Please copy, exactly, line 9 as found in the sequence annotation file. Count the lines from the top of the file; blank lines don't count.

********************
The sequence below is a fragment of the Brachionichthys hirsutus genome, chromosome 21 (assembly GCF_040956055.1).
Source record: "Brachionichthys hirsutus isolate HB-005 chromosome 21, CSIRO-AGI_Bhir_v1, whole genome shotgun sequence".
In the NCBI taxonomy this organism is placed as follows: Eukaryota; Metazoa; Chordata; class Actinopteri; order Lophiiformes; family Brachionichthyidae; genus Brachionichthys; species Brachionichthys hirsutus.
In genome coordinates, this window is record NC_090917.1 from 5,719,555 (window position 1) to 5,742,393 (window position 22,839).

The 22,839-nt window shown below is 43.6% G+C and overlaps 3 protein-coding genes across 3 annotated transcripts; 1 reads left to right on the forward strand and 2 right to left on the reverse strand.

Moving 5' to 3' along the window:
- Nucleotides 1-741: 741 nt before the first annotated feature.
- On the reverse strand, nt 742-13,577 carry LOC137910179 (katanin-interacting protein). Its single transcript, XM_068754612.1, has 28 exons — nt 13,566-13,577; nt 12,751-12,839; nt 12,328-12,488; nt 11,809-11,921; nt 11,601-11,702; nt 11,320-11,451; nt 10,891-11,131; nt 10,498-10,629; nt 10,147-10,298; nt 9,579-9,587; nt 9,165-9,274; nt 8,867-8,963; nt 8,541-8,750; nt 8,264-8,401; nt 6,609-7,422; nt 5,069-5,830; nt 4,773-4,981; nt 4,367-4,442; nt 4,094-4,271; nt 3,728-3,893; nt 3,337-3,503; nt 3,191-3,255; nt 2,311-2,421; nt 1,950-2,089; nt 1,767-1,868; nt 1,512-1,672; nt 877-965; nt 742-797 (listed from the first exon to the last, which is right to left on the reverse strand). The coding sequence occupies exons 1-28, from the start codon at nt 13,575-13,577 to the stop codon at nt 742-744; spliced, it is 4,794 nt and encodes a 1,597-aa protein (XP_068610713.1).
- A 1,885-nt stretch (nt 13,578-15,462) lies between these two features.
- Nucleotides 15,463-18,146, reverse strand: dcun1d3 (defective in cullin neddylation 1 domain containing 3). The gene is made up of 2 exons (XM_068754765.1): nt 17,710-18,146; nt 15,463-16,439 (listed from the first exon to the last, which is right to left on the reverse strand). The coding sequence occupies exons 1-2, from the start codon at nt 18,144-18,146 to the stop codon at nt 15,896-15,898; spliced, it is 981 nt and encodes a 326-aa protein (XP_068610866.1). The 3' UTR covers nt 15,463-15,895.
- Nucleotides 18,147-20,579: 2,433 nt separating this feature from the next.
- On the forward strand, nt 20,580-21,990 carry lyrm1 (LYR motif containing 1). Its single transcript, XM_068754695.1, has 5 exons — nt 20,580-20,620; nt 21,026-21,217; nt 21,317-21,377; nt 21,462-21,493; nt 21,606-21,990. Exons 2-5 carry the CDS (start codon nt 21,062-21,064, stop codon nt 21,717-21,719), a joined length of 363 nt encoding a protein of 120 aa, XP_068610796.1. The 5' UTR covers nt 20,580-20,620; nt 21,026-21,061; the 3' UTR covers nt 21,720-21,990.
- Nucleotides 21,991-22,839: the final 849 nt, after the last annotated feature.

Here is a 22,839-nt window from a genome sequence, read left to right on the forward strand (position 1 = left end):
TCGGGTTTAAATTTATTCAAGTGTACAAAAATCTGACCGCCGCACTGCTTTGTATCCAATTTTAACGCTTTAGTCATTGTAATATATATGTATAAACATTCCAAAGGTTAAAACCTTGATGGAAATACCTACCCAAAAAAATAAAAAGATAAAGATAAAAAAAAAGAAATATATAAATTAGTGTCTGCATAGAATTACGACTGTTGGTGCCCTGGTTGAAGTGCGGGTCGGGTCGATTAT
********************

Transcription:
- A 1,885-nt stretch (nt 13,578-15,462) lies between these two features.